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Canada mulls AIIB withdrawal

Flags of China and Canada are displayed next to the logo of Asian Infrastructure Investment Bank.

Flags of China and Canada are displayed next to the logo of Asian Infrastructure Investment Bank.

REUTERS/Florence Lo/Illustration

While Secretary of State Anthony Blinken’s been busy trying to stabilize US-China relations, Canada has temporarily frozen its relationship with the Asian Infrastructure Investment Bank, citing possible infiltration from the Chinese Communist Party. The allegations, which China denied, came from the bank’s former global head of communications, Bob Pickard.

What is the AIIB? It’s a sometimes-rival, sometimes-partner of the Asian Development Bank with a pledged capitalization of nearly US$100 billion (a third comes from China; roughly $1 billion comes from Canada). It has over 100 members, including Canada, Australia, New Zealand, South Korea, France, Germany, and the United Kingdom. But the US — which controls the ABD along with Japan — opted not to join in 2015 under pressure from Congress and over concerns about China’s geopolitical goals. The Obama administration, seeing the AIIB as a regional rival, also tried but failed to keep its allies from joining.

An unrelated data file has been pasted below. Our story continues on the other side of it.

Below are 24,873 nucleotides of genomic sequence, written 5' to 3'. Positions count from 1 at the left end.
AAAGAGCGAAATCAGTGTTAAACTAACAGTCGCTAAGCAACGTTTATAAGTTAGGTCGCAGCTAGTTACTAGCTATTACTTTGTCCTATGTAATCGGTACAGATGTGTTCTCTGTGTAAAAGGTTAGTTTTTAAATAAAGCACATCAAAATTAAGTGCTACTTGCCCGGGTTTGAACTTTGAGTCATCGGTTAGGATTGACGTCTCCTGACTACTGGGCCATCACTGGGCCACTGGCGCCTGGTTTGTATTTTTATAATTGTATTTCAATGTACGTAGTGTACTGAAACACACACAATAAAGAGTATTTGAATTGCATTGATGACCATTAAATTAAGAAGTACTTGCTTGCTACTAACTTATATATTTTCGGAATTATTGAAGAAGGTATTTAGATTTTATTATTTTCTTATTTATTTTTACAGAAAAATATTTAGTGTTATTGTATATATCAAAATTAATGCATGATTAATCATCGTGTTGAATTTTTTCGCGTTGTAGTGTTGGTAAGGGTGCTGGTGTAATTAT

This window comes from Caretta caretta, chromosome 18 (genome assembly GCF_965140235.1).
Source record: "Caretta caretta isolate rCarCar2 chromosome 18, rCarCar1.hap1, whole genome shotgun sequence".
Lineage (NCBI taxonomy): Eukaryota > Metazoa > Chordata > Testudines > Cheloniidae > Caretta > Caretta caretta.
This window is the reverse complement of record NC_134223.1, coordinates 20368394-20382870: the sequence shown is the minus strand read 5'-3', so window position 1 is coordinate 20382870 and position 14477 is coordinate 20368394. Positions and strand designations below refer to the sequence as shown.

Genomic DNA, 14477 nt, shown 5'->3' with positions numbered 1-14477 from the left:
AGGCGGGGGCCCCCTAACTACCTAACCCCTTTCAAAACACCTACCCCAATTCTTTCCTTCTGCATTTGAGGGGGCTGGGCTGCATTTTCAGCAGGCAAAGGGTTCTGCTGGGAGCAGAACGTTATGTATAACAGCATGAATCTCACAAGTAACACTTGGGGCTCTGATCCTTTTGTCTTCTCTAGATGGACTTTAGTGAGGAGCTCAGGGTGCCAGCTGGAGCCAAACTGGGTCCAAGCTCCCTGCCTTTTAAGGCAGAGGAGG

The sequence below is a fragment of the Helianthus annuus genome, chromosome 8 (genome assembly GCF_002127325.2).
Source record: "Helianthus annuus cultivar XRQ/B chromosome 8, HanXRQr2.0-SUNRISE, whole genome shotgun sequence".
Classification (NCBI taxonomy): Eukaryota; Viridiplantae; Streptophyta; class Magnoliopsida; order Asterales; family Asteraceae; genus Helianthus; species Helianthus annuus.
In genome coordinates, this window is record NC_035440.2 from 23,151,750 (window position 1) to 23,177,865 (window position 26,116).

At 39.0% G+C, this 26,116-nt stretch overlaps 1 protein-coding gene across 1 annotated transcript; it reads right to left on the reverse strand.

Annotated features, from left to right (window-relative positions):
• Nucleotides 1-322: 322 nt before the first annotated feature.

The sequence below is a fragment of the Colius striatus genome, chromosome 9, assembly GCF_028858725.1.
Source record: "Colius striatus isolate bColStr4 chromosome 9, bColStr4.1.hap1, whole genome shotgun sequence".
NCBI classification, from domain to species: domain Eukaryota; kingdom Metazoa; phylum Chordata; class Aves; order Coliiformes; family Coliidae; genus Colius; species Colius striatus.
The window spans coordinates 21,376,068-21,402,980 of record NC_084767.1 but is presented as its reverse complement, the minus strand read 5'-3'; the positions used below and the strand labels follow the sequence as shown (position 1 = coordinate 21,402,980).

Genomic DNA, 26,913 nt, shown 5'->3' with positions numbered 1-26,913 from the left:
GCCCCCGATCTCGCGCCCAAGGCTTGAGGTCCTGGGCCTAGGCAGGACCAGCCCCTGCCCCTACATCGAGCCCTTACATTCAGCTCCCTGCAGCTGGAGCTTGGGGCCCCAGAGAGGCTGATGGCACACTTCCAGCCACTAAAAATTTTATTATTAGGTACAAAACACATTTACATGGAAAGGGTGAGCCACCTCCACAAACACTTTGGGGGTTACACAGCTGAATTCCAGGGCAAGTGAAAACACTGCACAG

Canada is investigating Pickard’s claims that the CCP infiltrated the bank – an allegation that seems obviously true and consistent with the practice of mega-world powers dominating multilateral institutions. Politically, Trudeau’s government has to react to the allegations – after all, this is playing out amid a Canadian public inquiry into alleged election interference by China.

But in a world increasingly marked by realpolitik, Ottawa also has to leave room for all sides to save face. Canada has no interest in falling too far out of step with the US-China relationship, and with Blinken’s ongoing efforts to stabilize relations with Beijing, Canada can’t alienate itself from China.

This is why, despite the freeze, Canada’s ambassador to Beijing is insisting that Canada and China are not adversaries … and why we don’t expect much to come from the AIIB investigation.


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